Background Young people in the UK have among the worst health in Europe with marked inequalities across the social scale. Substance use and violence are highly prevalent and damaging to young peoples long-term health. There are increasing calls for adolescent health interventions to address multiple rather than single risk behaviours because such behaviours cluster together and because such interventions are potentially more feasible and efficient. Positive youth development (PYD) is one such intervention to address inter-clustered risk behaviours among young people. The National Youth Agency defines such interventions as voluntary and informal educational activities aiming to bring about generalised youth development in terms of positive assets such as skills, relationships and confidence, rather than merely remedying problem behaviours. We systematically reviewed outcome evaluations testing the effectiveness of PYD interventions on preventing substance use and violence in young people. ...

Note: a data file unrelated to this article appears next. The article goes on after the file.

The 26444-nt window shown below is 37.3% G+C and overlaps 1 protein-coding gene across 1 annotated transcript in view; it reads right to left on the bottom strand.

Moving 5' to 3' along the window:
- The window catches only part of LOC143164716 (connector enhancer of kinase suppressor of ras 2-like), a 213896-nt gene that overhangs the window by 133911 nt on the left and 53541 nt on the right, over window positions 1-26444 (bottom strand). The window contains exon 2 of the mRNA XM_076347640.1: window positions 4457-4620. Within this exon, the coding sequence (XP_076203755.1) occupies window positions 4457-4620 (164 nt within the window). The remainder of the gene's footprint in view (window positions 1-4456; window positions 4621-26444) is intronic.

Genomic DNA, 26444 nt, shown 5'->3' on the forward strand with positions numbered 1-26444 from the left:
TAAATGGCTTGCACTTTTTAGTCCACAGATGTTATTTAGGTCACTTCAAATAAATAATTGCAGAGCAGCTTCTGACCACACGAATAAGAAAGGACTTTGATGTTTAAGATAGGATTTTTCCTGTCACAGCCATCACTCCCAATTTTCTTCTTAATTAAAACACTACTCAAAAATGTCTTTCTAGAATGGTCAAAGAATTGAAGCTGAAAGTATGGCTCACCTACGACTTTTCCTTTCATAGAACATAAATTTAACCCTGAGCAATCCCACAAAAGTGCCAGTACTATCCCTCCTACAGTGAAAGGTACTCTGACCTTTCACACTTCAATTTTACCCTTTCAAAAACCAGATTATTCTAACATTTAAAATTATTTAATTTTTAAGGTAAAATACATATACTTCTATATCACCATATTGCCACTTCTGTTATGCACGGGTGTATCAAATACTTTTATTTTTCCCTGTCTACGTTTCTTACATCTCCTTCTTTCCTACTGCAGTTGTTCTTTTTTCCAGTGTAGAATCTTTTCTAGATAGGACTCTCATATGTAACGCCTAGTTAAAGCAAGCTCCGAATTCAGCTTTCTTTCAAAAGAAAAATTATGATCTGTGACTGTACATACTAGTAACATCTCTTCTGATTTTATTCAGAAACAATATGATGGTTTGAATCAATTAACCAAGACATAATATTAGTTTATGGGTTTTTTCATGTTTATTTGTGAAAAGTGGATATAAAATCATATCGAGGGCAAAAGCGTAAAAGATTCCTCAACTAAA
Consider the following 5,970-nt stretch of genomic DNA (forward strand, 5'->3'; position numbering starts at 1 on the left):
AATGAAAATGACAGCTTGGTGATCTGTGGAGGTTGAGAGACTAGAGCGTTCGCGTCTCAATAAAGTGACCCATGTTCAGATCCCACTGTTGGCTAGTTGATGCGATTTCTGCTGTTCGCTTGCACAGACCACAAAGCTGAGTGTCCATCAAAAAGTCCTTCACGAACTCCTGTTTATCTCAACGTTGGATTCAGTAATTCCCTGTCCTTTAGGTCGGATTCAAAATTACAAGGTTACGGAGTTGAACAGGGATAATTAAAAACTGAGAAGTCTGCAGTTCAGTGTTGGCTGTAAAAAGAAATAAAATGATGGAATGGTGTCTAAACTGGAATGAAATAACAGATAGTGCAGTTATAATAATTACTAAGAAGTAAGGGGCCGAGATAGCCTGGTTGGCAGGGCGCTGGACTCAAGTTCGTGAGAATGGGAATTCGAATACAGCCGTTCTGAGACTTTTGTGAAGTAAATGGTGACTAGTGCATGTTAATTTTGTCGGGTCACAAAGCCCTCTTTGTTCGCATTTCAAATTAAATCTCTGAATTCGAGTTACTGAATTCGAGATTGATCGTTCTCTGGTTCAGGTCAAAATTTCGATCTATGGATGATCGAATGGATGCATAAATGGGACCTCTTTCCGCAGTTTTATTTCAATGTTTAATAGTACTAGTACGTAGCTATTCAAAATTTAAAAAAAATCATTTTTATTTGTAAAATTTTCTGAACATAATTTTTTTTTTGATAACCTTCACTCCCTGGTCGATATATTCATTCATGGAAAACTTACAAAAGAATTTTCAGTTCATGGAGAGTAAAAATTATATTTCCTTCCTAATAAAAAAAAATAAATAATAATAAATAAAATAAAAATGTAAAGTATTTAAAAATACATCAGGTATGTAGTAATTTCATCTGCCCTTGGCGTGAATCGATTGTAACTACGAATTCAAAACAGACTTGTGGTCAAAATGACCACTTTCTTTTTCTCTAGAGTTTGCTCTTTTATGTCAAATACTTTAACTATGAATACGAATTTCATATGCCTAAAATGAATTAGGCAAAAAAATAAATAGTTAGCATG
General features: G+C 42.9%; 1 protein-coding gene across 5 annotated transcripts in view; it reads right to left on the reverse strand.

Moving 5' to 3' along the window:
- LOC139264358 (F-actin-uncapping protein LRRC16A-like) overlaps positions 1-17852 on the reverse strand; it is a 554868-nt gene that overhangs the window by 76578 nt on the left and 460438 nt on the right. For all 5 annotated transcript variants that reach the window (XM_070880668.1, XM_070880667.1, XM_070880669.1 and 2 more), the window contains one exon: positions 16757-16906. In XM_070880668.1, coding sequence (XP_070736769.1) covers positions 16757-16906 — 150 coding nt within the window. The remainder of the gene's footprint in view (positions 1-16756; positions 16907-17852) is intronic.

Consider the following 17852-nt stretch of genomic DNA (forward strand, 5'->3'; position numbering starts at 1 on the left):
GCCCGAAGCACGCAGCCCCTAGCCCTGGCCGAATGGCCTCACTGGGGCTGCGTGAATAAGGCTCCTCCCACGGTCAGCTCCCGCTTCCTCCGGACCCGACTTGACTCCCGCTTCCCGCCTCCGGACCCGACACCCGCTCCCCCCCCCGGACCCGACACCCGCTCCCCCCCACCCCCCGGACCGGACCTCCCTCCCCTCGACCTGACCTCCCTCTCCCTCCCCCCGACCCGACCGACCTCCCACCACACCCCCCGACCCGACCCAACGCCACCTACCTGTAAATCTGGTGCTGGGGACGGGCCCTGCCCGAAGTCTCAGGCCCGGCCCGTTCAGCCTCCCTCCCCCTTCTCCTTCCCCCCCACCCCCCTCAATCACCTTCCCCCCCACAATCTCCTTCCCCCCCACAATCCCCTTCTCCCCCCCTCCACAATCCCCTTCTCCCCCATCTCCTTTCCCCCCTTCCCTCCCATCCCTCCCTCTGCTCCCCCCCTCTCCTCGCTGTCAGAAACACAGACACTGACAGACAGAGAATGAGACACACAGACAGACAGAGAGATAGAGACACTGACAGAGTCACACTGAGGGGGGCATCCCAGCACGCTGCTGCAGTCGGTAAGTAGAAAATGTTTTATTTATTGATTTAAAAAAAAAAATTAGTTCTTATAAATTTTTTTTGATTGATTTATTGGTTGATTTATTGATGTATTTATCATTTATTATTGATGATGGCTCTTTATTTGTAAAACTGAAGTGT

There is inconsistency in the current literature regarding the association between dimensions of parenting processes and academic achievement for adolescents. Further, few studies have extended such an association into young adulthood. In this study, we examined the effect of three dimensions of parenting processes, including school-specific involvement, general parental support, and parental expectations, on academic achievement in adolescence and in young adulthood. Using a large, nationally representative, and longitudinal sample, we found that results from regression analyses suggested that all three dimensions of parenting processes had a significant effect on adolescents academic success. In particular, school-specific involvement had a stronger effect than general parental support and parental expectations. Further, parenting processes were indirectly associated with academic achievement later in young adulthood, partially through academic achievement in adolescence. Implications of the ...